Headphones offer a flat frequency response and do not require acoustic treatment. They can avoid all the problems of constructive and destructive interference caused by the room’s box shape.
They avoid any issues related to the shape and position of the head and ear, and how they influence certain frequencies.
No matter what method a research team employs, the other method of listening is still available and used by listeners every single day.
The Fletcher Munson Curve and its Implications
This is the simplest way to reduce all this down into a manageable explanation.
Mixes that are left unaltered with their tonal balance intact will sound different at lower volumes than at higher volumes. The bass and higher frequency ranges will sound much more quiet at lower volumes than the mid-range. High volumes will make bass more prominent, high frequencies may become too forward and the mid-range will remain relatively the same, with some slight variations.
How can a mastering and mixing engineer deal with this problem? What can we do to achieve a pleasing mix of frequencies for our listeners, regardless of the volume at which they are listening to music or movies?
Mixers new to the field will feel frustrated when they have to check their mixes at different volumes. They need to boost and cut and do and un-do the same changes repeatedly, without understanding the effects of the original loudness curves.
It is logical to say, “Well, we should mix at loud volumes because that’s when our listeners are paying the greatest attention anyways.” They can turn the music down if they need background noise.
While it makes sense, you should accept that you will experience ear fatigue and be unable to make sound decisions during long mix sessions. Mixing at a moderate volume is important for most of the progress. It’s best to mix in the 80-85 dB range.
A calibrated mixing level is one that you can always refer to and know better than any other volume. To adjust at a higher volume, we can use our studio monitors and subwoofer.
We will make minor adjustments to faders during this time, but no more than 2 dB to 5. We should pay attention to this time and adjust our equalizers.
Do not keep the volume too high. You can reduce the volume, and then check it again at an average volume to make sure it sounds great. We begin to experience ear fatigue with extended acoustic overload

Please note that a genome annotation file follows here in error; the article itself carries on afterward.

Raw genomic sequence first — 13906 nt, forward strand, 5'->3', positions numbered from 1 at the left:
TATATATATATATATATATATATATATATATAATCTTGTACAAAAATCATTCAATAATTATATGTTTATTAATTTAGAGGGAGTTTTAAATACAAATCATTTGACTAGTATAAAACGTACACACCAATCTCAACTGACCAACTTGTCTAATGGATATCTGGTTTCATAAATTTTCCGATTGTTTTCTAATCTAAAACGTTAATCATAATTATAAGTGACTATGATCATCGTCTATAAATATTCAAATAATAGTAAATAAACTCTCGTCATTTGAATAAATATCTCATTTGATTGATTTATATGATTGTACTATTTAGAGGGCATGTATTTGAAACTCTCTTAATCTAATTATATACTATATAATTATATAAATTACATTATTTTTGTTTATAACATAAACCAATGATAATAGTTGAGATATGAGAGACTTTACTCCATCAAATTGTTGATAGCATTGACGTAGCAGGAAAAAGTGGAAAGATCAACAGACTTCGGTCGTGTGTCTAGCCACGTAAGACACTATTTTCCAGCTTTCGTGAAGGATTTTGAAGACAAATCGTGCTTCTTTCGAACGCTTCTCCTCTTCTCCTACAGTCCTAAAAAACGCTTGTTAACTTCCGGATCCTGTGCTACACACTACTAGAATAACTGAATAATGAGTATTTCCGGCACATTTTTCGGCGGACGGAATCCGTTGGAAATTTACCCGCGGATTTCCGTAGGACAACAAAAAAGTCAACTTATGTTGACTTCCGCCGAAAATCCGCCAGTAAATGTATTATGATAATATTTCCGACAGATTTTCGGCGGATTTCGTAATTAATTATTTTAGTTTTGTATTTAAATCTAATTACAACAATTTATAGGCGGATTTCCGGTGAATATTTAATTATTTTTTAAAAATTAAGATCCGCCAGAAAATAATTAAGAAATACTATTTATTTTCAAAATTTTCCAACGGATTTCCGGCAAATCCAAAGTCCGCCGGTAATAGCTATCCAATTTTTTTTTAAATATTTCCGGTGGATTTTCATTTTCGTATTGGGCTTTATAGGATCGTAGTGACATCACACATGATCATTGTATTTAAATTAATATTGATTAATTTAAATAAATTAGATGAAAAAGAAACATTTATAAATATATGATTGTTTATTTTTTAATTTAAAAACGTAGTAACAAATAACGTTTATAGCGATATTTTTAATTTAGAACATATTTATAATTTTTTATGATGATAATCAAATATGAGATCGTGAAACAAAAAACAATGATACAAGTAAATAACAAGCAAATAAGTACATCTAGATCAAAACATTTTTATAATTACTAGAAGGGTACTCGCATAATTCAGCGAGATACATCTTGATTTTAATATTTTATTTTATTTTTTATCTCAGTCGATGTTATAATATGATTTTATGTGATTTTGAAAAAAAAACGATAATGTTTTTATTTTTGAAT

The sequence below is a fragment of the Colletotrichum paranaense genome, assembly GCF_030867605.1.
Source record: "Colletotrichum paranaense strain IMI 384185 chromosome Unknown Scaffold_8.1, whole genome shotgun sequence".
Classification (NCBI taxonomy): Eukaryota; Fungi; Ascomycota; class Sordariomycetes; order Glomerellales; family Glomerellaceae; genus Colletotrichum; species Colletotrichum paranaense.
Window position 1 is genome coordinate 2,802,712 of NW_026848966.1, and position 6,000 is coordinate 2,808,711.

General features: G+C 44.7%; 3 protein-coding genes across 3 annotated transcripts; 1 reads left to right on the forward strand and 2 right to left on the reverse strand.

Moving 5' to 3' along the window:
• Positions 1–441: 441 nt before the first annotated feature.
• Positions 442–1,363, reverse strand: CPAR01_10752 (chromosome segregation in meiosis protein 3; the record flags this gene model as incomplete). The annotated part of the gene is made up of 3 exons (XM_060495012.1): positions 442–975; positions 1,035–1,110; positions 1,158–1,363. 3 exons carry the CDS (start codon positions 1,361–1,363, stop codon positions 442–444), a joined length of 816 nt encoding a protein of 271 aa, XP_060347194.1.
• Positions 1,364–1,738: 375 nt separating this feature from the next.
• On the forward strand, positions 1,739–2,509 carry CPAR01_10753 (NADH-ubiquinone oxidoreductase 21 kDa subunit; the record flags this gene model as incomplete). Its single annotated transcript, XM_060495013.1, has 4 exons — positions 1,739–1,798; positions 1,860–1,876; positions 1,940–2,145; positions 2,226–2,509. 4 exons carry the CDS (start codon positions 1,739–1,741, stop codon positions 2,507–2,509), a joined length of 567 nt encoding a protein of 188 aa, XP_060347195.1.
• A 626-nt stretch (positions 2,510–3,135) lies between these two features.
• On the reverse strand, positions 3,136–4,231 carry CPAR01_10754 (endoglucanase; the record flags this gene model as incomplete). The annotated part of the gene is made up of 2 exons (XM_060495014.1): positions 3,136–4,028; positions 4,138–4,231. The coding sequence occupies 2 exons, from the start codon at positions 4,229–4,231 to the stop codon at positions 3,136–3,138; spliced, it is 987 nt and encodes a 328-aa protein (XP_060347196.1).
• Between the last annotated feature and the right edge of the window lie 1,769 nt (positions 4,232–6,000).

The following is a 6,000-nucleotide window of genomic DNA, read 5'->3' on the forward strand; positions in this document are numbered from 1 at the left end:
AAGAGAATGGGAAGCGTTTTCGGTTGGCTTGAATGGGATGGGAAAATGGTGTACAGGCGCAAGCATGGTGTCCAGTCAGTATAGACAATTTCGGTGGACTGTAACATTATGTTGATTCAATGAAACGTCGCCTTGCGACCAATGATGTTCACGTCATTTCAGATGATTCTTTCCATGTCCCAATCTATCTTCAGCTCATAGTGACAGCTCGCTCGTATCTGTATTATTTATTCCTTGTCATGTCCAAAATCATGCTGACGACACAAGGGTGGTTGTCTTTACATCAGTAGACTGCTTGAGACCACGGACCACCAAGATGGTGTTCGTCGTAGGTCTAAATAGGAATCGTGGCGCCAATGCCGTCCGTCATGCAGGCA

We should also lower the volume and refer to our mix via our headphones. The bass and upper frequencies should be slightly quieter than they were previously, but they should still sound amazing.
You can make slight adjustments here if you wish. Your volume will increase by two to three.
Do not try to compensate consumers for their actions. They have their own solutions. We buy subwoofers to still hear the bass in our favorite songs or movies at normal volume.
To compensate for low volume, our stereos include bass boost buttons. You can compensate by trying to compensate first. Then there will be too much bass and double compensation.
The goal is to achieve the best possible result in the lowest frequency response environment. Once the audio has been distributed, this minimizes any potential problems.
Mixing the mix may require you to do it again two or three more times, making smaller and smaller changes until you find a balance where the mix sounds great at a medium-to-high volume but still sounds good at a high volume.
But don’t let this drive you crazy. There is no mixer or mastering engineer that can change the way humans hear at different volumes.
You want to reduce the differences by creating a pleasant mix at all volumes. Although the mix may sound different at different volumes, it is still pleasing.
You’ll love this discussion about the RIAA curve. This equalization curve is similar but not directly related to our ears, but to turntables, and vinyl records. The pre-emphasis curve is applied to the record and reversed when it’s played back to cancel each other but reduce noise.
The Fletcher Munson Curve Conclusion
We would never have imagined that our research would need to be taken to a higher level. It is difficult enough to develop and study microphones and speakers in a way that doesn’t affect the frequency response of sounds being recorded or produced by them.
We also have to consider how our brain and ears perceive sound across the frequency spectrum.
We have the advantage of equal-loudness contours that help us to understand the changes needed in our manufacturing processes. We remember and honor the Fletcher Munson Curve.